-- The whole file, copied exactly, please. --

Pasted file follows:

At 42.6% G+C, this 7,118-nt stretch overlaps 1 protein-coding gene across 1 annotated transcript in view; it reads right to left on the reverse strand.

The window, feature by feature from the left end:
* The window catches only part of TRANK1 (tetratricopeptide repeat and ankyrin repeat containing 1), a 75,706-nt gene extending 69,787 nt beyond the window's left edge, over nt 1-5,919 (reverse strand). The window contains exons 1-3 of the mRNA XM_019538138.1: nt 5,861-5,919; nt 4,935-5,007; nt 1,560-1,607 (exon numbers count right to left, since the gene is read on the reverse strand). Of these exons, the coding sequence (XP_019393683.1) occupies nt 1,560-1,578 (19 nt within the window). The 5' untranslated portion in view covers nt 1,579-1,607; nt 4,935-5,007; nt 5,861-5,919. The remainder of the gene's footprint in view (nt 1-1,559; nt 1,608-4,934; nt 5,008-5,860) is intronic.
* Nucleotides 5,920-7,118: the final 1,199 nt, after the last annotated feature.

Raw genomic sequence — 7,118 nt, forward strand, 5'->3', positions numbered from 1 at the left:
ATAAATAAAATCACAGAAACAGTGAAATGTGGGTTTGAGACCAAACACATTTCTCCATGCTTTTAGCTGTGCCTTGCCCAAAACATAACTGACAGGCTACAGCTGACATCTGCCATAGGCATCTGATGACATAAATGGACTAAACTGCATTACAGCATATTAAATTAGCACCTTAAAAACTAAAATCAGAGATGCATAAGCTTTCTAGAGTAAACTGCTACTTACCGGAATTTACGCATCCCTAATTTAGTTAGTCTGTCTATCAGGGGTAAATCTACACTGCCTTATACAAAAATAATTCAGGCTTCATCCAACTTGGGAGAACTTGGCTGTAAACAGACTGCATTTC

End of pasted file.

At 42.6% G+C, this 7,118-nt stretch overlaps 1 protein-coding gene across 1 annotated transcript in view; it reads right to left on the reverse strand.

The window, feature by feature from the left end:
* The window catches only part of TRANK1 (tetratricopeptide repeat and ankyrin repeat containing 1), a 75,706-nt gene extending 69,787 nt beyond the window's left edge, over nt 1-5,919 (reverse strand). The window contains exons 1-3 of the mRNA XM_019538138.1: nt 5,861-5,919; nt 4,935-5,007; nt 1,560-1,607 (exon numbers count right to left, since the gene is read on the reverse strand). Of these exons, the coding sequence (XP_019393683.1) occupies nt 1,560-1,578 (19 nt within the window). The 5' untranslated portion in view covers nt 1,579-1,607; nt 4,935-5,007; nt 5,861-5,919. The remainder of the gene's footprint in view (nt 1-1,559; nt 1,608-4,934; nt 5,008-5,860) is intronic.
* Nucleotides 5,920-7,118: the final 1,199 nt, after the last annotated feature.

Raw genomic sequence — 7,118 nt, forward strand, 5'->3', positions numbered from 1 at the left:
ATAAATAAAATCACAGAAACAGTGAAATGTGGGTTTGAGACCAAACACATTTCTCCATGCTTTTAGCTGTGCCTTGCCCAAAACATAACTGACAGGCTACAGCTGACATCTGCCATAGGCATCTGATGACATAAATGGACTAAACTGCATTACAGCATATTAAATTAGCACCTTAAAAACTAAAATCAGAGATGCATAAGCTTTCTAGAGTAAACTGCTACTTACCGGAATTTACGCATCCCTAATTTAGTTAGTCTGTCTATCAGGGGTAAATCTACACTGCCTTATACAAAAATAATTCAGGCTTCATCCAACTTGGGAGAACTTGGCTGTAAACAGACTGCATTTC